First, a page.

…A train whistled? A car honked? A dog barked? A dog definitely barked.
One of the most important parts of novel-writing is the quiet moments, the moments in between, where a reader can breathe. According to this great hilarious article (that was lost in my junk mail for these past months and I am lucky enough to have found!) we authors tend to fill these crucial points with barking dogs.
In his post from a few backs, Lawrence talks about what he calls ‘normal’ scenes, scenes that give space, and how they difficult they are to ensure the reader does not lose interest. It’s all about giving the reader something they don’t think they want – on the sly. But what about those moments, those oh so necessary lulls? How do we create them without losing the reader, or sounding like an old hat?
“Perhaps distant dogs are a way for novelists to wink at one another, at their extraordinary luck for being allowed into the publishing club.”says Rosecrans Baldwin on the article linked above (it’s definitely worth a read! It gave me a great laugh!).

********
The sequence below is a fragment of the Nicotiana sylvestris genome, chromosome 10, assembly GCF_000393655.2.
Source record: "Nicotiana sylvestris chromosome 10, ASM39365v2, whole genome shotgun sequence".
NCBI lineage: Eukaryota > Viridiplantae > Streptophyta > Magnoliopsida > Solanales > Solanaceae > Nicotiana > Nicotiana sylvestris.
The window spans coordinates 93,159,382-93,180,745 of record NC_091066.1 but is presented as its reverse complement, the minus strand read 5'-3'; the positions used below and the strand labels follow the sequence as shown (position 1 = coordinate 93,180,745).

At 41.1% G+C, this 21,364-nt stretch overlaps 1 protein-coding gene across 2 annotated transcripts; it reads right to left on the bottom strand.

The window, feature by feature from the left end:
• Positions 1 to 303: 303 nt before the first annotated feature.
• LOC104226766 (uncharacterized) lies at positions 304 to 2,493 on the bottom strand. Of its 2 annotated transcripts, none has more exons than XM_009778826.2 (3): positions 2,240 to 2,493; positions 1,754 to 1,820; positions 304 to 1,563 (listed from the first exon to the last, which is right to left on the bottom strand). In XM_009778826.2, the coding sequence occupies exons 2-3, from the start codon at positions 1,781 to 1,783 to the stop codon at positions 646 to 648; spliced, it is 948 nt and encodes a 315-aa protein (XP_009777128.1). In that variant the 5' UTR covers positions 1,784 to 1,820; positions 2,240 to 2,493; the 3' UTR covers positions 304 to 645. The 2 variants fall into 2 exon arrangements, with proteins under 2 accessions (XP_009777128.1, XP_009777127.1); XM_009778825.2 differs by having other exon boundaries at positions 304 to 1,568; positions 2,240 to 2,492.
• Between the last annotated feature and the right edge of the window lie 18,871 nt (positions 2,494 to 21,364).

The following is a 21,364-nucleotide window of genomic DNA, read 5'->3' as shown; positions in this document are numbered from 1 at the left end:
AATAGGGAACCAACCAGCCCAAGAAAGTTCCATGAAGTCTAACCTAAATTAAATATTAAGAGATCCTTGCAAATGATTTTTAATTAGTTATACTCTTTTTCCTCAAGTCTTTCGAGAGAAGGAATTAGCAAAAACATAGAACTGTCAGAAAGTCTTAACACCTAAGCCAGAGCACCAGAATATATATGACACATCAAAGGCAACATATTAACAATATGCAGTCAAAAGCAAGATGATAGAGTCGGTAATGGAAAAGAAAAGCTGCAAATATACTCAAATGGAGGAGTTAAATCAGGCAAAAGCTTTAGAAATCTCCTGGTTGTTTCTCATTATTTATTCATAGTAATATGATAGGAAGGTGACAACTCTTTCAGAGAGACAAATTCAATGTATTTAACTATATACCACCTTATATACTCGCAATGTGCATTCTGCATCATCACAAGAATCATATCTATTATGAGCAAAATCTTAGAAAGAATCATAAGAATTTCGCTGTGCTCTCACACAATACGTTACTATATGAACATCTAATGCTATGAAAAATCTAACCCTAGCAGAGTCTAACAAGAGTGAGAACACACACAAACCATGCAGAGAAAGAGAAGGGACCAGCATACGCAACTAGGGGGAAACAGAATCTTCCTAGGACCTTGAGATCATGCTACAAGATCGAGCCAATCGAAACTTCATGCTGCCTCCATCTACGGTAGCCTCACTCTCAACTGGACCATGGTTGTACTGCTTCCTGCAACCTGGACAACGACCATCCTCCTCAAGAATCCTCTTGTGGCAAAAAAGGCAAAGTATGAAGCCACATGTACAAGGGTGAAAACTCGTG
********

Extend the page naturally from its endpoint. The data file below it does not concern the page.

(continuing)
“Most authors, however, employ the trope as a narrative rest stop, an innocuous way to fill space and time; since the bark is hollow, a reader can read anything into it, or nothing at all.”
But, do we want that? Do we want emptiness? NO! We want these spaces to be full. We do not want be amateurs, as Baldwin points out.
Well, writing is a work in progress, ALWAYS. I am curious to know if I have dogs barking in the distance in any of my fiction, or thunder rumbling….
Not only do these lulls have to be full of the right stuff (a loud silence?? oh writing, how confounding you are sometimes!), they have to be timed properly, inserted at the right spots, be the right length, and there can’t be too many. Or too few.
How about you? Do you struggle with the silent spaces? And are they important to you?